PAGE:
” When things get really bad, just raise your glass and stamp your feet and do a little jig”, Leonard Cohen
As I have been limping along these past few months following hip surgery I began to have foot pain, a condition I had never had before. I was speculating about the cause. Too little walking of late? Plantar fasciitis? Shifting from soft sponge shoes (GoWalk) to sneakers which are heavier? Shuffling after the surgery? The possibilities are endless. No one can tell me what the issues are that inhibit my walking and cause almost shock-like pain in arches and the top of foot.
“In three words I can sum up everything I’ve learned about life:it goes on”, Robert Frost
I have frequently cited the works of adiemusfree from her HealthSkills Blog. She has become my guru for updates on research regarding pain. I take hope because of her personal struggles with the issues surrounding living with acceptance in lieu of catastrophising. Daily pain is exhausting, depletes our energy, leaves us with a sense of hopelessness. Each new symptom (and there are many) can be like taking one step forward and two backward. How do we continue? As she says in her October 18/15 blog: “After all, life doesn’t stop just because pain is a daily companion”. The same could be said of the other myriad of symptoms we experience.
“Nothing vivifies, and nothing kills, like emotions”, Joseph Roux
It’s almost the end of December already and I missed writing a blog in November. Seems I was trying to recover from the many crises (or at least perceived crises) in my life. The physiotherapist (Nick) said my nervous system was “completely exhausted” and to rest. For the past few weeks things have finally quieted down and I am having Feldenkrais movement treatments/activities (I am somewhat certain that Tai Chi would be equally as effective, or any kind of movement) to help revitalize me somewhat. The fatigue is slowly dissipating and with it some of the pain from all the hyperactivity and intense stressful emotions in my life. I am back on my recumbent bike a couple of times a week for about 20 minutes a day now (again!).
As I write this I watch little light snow flakes outside; there’s a fire in the fireplace; I have just spent 20 minutes meditating and I am at peace with my heating pad on my shoulders and hot tea to comfort me. The winter skylight is incredible at dusk. Now that we have had Solstice the days will be getting longer. If only there were more days like this, but of course, crises happen…stuff happens. I can’t stop the world. I am though working on focused practices such as mild exercise and meditation which is what my emotional roller coaster craves and my brain ( that darn amygdala!) has a difficult time understanding. My brain wants to go that well worn path to emotional chaos instead of the new calming pathways I am trying to cultivate. The stresses that many of us experience during the festive season create in us emotions that can make us sick, or conversely could make us well.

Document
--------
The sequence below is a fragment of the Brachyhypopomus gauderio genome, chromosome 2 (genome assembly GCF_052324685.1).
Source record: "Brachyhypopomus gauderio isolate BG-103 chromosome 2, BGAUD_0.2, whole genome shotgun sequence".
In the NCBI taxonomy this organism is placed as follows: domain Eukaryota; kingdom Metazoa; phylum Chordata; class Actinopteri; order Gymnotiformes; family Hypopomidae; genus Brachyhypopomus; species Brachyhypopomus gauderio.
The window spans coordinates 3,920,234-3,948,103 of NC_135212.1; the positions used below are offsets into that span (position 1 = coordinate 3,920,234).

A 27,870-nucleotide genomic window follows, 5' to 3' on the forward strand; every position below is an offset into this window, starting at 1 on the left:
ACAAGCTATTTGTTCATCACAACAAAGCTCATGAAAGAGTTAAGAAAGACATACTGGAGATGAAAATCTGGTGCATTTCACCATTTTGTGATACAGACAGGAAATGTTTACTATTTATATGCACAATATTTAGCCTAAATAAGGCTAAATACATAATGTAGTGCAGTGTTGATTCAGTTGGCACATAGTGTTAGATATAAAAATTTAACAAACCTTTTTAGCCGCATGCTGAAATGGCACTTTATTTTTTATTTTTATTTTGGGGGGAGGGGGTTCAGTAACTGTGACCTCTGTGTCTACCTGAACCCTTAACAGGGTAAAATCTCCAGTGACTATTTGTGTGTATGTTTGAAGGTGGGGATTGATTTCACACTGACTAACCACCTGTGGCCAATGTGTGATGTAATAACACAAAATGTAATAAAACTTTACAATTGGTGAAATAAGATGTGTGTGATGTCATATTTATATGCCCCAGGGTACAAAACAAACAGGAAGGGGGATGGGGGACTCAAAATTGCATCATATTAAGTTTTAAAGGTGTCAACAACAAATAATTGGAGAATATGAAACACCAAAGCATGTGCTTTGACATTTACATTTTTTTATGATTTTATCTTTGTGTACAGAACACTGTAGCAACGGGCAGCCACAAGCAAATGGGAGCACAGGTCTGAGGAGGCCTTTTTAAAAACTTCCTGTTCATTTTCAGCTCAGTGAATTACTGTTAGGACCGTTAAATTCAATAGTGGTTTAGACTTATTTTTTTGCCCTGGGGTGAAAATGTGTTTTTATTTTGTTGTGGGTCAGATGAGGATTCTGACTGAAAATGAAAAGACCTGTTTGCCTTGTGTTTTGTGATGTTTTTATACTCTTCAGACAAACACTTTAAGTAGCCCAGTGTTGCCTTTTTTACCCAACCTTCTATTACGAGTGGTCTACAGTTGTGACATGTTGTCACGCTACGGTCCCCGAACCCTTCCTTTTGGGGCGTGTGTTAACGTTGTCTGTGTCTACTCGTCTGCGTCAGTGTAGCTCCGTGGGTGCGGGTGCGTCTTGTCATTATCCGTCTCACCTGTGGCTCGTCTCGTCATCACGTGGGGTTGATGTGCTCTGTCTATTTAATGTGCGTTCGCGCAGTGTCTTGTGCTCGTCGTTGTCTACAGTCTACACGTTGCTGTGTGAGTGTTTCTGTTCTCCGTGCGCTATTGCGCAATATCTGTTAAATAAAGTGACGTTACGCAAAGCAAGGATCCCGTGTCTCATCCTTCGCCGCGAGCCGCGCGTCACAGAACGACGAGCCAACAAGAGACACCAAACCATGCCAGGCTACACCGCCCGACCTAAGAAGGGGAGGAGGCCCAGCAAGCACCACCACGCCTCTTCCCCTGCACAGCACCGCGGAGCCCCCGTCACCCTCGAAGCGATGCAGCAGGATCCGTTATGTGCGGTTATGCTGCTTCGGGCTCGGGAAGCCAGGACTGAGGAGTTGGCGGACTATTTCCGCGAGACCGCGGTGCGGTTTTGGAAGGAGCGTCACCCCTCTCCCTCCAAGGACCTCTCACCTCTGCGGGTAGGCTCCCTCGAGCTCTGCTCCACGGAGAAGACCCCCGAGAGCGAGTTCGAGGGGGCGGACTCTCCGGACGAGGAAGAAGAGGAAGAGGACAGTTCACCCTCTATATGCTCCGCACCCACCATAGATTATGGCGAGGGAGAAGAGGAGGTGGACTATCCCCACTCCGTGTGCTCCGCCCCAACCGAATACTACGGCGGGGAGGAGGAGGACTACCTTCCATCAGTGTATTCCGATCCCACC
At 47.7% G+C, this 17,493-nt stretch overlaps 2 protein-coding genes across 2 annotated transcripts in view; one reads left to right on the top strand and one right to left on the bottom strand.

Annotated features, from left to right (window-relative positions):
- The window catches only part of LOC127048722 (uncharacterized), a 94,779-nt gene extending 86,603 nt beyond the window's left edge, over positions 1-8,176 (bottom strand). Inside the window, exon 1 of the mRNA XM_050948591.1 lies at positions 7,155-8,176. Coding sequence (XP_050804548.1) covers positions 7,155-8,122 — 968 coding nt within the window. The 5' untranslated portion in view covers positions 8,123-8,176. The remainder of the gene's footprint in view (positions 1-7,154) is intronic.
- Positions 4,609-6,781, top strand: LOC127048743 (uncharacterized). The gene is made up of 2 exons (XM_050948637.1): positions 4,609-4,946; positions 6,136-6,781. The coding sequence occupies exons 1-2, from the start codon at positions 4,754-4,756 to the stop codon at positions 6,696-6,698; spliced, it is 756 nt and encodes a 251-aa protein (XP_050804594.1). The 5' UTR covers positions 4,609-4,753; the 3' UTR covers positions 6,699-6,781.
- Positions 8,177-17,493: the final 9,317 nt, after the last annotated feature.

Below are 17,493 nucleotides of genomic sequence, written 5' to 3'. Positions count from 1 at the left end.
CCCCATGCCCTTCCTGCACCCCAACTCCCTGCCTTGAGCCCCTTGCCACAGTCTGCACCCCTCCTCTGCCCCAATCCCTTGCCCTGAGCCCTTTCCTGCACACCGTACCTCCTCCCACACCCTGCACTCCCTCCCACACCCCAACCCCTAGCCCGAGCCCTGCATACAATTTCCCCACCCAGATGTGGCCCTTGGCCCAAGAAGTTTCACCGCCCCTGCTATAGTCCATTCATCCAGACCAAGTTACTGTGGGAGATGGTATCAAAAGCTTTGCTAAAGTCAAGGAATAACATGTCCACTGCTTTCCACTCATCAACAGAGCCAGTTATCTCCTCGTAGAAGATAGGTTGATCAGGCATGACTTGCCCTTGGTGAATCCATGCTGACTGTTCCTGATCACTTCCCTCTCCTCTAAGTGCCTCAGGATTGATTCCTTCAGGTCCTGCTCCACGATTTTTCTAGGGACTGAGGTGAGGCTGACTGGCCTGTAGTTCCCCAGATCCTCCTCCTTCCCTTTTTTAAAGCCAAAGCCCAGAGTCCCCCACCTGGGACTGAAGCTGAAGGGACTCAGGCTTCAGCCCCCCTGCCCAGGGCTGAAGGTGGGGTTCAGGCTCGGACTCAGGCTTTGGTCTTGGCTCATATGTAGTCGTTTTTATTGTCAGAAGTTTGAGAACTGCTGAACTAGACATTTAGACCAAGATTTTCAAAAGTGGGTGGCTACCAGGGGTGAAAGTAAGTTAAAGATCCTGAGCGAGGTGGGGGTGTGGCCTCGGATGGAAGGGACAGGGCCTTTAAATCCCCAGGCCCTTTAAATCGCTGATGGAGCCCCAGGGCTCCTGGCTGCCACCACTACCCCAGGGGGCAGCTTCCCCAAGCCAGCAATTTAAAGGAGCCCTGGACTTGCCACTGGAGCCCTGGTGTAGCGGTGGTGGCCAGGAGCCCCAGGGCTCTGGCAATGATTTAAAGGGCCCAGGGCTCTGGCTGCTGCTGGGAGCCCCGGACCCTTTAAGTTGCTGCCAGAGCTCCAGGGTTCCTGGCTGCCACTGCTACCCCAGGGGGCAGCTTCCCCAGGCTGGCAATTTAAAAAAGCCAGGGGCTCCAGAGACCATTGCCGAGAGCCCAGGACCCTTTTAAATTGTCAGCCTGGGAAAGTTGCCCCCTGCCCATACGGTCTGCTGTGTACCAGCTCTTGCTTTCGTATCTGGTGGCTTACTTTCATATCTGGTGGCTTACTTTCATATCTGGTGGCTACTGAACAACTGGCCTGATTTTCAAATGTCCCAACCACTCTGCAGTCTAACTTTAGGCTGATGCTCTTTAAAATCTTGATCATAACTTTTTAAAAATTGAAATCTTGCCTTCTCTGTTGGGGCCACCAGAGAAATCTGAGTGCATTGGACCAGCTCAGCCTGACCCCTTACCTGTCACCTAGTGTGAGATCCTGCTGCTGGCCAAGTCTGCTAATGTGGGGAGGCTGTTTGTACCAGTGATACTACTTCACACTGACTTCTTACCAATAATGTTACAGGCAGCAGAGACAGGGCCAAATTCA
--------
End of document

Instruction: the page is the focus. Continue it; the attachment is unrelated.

“Every man (sic) can, if he so desires, become the sculptor of his own brain”, Santiago Ramon Cajal
I have before me books, newspaper clippings, magazines that speak to the phenomenal advances that are occurring in the area of brain science and remapping the brain. Just this week I have read in our Canadian newspaper (The Globe and Mail) about brain research exploring the differences in social economic status (SES) of children, in particular regarding children raised in poverty. The June edition of Yoga Journal speaks to training the brain through meditation. The book Buddha’s Brain explores the brains of those who meditate, while the magazine ShambhalaSun has an article (May edition) on this very topic as well. All of these I have read (or re-read) in just one week. Interestingly, apart from the Buddha’s Brain book, and the research cited in the newspaper, the other two are magazines not known to be ‘scientific’ in nature.
“If you can anchor yourself to a ship of tranquility, you won’t be tossed about by the waves of stimulation”, Ted Zeff
I recently asked my spouse what lessons he learned from his father. His reply was how to ‘pace’ himself; to be cautious and not overly frenetic. His father lived to be 90, was a factory worker and a musician and helped raise five children. He was a calm man, did not complain about aches or pains, was easy going and like his son, my partner of many years, a relaxed man. He was like this in spite of the stimulation of five children and two jobs. It was a pleasure to be around him. He moved about slowly, pacing himself. Neither he, nor his son, have , nor had fibromyalgia. That goes without saying.
“What I am looking for is not out there; it is in me”, Helen Keller
The idea that fibromyalgia can be ‘cured’ through medications is erroneous. Drugs such as Neurontin or Lyrica can sometimes be effective to control the symptoms in some people with fibromyalgia some of the time. Is this really treatment or merely masking the symptoms?
I will make this blog very short and suggest that the best way to treat fibromyalgia is 1) to remap the brain; 2)control the excess arousal of the nervous system; 3) unlearn what we have believed to be either a biological/viral/bacterial cause of fibromyaliga; 4) stop the talk therapy that only brings up the same negative stories we have told ourselves over and over and continues to reactivate our nervous sytem; 5) stop looking for a ‘cure’ with medicines.